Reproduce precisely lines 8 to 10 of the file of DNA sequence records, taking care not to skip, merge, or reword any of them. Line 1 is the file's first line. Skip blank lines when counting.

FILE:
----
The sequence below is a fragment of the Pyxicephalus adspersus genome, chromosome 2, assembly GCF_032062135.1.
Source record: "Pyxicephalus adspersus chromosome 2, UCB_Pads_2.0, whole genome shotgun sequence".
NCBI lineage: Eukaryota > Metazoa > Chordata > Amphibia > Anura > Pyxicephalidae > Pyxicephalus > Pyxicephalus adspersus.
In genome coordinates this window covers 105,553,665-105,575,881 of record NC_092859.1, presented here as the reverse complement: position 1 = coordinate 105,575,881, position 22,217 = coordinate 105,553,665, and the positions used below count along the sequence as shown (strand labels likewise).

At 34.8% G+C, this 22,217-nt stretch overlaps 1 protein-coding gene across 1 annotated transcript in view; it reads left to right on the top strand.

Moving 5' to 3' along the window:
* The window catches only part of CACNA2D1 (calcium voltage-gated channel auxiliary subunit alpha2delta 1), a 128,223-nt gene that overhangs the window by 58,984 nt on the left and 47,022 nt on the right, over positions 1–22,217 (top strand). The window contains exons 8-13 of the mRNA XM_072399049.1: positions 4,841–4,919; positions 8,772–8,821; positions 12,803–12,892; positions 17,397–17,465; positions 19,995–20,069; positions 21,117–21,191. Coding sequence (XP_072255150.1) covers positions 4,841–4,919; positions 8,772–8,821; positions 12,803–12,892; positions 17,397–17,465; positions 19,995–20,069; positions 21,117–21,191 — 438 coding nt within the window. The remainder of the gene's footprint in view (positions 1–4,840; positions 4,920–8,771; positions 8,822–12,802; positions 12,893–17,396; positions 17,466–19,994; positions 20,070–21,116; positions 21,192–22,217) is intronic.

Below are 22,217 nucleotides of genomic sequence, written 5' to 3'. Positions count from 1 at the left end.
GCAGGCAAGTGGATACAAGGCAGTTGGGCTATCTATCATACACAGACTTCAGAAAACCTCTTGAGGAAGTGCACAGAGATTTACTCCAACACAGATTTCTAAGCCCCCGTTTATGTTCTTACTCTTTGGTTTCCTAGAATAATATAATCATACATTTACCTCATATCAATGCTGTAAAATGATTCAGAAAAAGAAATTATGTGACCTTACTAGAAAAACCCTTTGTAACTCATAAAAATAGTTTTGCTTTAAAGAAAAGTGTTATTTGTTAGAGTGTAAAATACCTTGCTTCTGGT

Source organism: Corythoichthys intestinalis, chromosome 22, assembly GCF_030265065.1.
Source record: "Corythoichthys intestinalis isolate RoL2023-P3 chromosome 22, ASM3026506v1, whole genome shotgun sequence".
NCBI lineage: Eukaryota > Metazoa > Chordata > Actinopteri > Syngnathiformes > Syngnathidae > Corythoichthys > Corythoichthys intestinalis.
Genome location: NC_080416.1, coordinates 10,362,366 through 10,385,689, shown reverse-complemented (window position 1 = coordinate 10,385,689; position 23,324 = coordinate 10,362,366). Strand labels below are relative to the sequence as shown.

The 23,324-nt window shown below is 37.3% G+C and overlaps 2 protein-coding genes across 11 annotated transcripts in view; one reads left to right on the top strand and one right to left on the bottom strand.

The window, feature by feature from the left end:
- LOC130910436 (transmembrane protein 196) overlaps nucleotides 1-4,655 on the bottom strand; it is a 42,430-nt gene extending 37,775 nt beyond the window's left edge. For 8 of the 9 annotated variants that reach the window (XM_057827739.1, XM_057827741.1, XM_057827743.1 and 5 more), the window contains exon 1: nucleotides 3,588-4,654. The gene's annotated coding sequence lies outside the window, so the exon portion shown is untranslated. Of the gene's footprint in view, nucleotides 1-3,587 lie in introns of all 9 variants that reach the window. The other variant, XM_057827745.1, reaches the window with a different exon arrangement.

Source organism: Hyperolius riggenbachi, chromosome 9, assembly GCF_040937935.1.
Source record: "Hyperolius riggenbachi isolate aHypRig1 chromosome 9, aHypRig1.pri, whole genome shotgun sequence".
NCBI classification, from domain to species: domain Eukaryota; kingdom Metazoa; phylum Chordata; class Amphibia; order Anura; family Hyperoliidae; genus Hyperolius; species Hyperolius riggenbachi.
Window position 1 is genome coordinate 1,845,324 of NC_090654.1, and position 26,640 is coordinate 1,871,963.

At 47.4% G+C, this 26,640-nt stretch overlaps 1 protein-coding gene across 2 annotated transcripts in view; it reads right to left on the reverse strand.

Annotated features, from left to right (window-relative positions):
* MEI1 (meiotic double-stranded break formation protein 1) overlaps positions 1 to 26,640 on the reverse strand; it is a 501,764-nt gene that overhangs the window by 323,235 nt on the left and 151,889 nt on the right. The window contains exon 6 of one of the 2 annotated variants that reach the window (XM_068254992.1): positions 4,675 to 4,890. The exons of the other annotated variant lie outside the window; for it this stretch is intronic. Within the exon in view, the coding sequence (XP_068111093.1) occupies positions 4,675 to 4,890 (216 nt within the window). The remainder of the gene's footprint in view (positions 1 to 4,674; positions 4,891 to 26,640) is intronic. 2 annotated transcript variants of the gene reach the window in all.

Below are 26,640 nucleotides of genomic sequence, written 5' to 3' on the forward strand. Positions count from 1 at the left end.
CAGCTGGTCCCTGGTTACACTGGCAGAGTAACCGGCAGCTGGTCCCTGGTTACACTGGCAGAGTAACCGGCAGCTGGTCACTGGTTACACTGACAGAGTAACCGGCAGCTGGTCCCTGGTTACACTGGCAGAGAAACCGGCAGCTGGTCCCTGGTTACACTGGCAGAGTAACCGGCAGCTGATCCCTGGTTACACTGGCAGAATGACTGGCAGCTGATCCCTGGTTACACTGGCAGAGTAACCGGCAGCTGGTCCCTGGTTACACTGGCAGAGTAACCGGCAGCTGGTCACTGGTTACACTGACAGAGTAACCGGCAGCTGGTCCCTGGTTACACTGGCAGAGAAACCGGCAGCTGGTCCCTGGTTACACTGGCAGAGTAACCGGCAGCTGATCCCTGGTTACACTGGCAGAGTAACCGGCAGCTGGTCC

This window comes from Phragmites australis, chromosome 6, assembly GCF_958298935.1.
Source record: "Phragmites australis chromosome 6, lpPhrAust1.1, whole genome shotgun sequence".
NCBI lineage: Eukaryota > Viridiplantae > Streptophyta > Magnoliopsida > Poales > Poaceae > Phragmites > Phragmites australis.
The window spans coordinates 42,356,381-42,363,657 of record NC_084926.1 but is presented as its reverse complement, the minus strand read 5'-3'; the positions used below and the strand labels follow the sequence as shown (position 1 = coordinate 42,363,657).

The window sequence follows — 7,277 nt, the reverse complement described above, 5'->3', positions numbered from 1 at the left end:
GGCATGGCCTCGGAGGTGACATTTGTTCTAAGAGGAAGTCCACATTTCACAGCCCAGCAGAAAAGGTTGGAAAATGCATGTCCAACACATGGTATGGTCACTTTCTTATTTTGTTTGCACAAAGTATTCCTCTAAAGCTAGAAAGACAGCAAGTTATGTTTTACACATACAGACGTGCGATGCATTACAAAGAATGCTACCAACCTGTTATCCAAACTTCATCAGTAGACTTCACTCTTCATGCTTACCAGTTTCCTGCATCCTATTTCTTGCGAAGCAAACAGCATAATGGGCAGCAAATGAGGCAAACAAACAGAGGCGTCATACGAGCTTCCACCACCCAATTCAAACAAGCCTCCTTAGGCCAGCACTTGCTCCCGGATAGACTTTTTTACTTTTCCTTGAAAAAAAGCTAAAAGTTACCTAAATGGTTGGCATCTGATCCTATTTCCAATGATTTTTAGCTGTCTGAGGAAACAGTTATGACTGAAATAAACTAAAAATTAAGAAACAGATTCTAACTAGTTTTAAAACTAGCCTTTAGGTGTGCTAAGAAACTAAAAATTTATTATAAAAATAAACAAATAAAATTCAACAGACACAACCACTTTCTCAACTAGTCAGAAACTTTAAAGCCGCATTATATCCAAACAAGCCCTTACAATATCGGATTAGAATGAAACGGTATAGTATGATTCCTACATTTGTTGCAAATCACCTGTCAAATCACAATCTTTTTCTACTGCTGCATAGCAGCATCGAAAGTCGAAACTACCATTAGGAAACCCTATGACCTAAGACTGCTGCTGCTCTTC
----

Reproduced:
Below are 22,217 nucleotides of genomic sequence, written 5' to 3'. Positions count from 1 at the left end.
GCAGGCAAGTGGATACAAGGCAGTTGGGCTATCTATCATACACAGACTTCAGAAAACCTCTTGAGGAAGTGCACAGAGATTTACTCCAACACAGATTTCTAAGCCCCCGTTTATGTTCTTACTCTTTGGTTTCCTAGAATAATATAATCATACATTTACCTCATATCAATGCTGTAAAATGATTCAGAAAAAGAAATTATGTGACCTTACTAGAAAAACCCTTTGTAACTCATAAAAATAGTTTTGCTTTAAAGAAAAGTGTTATTTGTTAGAGTGTAAAATACCTTGCTTCTGGT

Source organism: Corythoichthys intestinalis, chromosome 22, assembly GCF_030265065.1.